Companies with real estate and in the liberal professions achieve the highest capital gains

Bonn (ots) – In the liberal professions, the average capital gain has risen continuously since 2001. In agriculture and forestry, the positive trend only started after the global financial and economic crisis in 2010. In the commercial sector, on the other hand, development was erratic. Also, the price slump in the course of the crisis in 2008/2009 has not yet been overcome. This is the conclusion of the study “Company disposals – distribution, profits and trends”. Scientists from the IfM Bonn, together with Dr. Isabell Stamm (Max Planck Institute for the Study of Societies in Cologne) examines how many companies are sold in Germany each year and what profits are made. They used tax returns on the capital gain – the sale price minus the cost of sale and the book value of the business assets. The result: Around 150,000 women and men sold companies or shares in a company in 2016, for example. In total, the taxable assets added up to over 12 billion euros this year. The average capital gain before tax was 83,000 euros.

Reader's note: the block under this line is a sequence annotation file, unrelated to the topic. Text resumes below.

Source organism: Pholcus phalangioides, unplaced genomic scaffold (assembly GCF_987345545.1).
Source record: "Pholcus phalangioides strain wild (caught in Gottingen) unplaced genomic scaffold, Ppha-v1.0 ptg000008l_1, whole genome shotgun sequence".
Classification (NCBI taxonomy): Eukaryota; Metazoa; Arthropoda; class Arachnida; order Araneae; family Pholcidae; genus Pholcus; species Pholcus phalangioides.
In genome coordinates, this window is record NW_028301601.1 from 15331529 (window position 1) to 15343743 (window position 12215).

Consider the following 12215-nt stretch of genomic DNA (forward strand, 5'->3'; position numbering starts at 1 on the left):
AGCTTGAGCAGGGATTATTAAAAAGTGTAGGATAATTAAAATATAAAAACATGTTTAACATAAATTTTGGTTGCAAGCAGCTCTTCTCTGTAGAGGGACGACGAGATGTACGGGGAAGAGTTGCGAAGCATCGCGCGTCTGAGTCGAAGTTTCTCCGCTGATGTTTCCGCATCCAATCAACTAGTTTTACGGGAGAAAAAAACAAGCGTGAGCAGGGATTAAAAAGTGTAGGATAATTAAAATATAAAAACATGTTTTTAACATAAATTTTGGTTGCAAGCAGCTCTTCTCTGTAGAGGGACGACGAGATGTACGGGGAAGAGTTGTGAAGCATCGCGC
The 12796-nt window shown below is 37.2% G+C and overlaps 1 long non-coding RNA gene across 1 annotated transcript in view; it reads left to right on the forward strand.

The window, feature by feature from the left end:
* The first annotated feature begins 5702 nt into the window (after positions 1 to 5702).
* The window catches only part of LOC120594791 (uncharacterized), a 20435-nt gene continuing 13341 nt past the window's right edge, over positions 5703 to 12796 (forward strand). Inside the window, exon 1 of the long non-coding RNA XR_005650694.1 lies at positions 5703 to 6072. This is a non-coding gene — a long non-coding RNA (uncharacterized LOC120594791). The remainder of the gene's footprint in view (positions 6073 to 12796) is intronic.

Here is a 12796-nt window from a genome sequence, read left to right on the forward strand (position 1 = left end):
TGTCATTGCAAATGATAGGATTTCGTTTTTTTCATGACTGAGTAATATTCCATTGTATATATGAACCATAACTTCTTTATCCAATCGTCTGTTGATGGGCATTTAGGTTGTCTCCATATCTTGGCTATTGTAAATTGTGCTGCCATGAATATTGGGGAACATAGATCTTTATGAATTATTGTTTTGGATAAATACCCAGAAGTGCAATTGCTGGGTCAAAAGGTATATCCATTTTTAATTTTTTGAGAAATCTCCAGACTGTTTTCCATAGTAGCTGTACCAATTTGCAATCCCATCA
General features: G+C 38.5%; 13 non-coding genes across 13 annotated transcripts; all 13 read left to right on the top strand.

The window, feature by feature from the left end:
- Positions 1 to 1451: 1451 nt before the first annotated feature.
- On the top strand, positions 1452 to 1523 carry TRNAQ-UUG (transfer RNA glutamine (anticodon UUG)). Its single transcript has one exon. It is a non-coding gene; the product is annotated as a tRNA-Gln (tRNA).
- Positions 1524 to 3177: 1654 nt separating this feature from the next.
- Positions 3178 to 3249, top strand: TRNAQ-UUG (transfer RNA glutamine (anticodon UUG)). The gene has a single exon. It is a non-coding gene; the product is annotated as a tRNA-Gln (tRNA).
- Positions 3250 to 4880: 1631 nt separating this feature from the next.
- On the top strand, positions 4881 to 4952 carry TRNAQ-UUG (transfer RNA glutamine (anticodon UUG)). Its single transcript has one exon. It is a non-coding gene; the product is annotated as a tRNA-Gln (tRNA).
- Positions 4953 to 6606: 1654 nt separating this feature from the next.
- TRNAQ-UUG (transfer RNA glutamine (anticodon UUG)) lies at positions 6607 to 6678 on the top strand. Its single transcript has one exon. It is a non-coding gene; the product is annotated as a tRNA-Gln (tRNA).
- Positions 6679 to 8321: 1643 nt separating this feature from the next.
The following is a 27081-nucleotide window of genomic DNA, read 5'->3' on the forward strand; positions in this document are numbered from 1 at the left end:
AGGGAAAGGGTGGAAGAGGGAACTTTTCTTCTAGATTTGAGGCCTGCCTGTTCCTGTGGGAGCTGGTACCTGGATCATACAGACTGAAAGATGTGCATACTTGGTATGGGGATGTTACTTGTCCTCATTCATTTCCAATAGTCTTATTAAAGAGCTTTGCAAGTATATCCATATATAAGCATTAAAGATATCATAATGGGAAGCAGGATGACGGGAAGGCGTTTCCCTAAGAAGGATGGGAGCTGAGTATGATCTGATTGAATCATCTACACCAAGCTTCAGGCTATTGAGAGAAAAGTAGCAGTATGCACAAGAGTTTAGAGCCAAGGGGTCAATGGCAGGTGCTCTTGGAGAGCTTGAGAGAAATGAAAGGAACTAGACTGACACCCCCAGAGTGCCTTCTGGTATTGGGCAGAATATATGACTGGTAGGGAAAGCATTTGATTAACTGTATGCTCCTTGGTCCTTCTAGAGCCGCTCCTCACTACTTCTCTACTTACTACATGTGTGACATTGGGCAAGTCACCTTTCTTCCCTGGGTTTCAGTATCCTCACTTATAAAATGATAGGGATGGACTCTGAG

“In fact, a small number of high-profit sales is offset by a large number of low-if not negative profit disposals,” reports Dr. Rosemarie Kay, deputy managing director at the IfM Bonn. “Maximum values ​​are achieved in sectors in which real estate is typically part of business assets. The same applies to company sales in the liberal professions, such as in business consulting and healthcare.”

Another result: around two-thirds of the self-employed over 55 years of age in the liberal professions and in agriculture and forestry use the state tax break for the self-employed, which grants an exemption for capital gains of up to 181,000 euros. In addition, the scientists observed not only an increase in the average age of salespeople, but also an increase in the proportion of over-75s. “This indicates that more entrepreneurs are choosing a succession solution outside the family,” explains Dr. Rosemary Kay.

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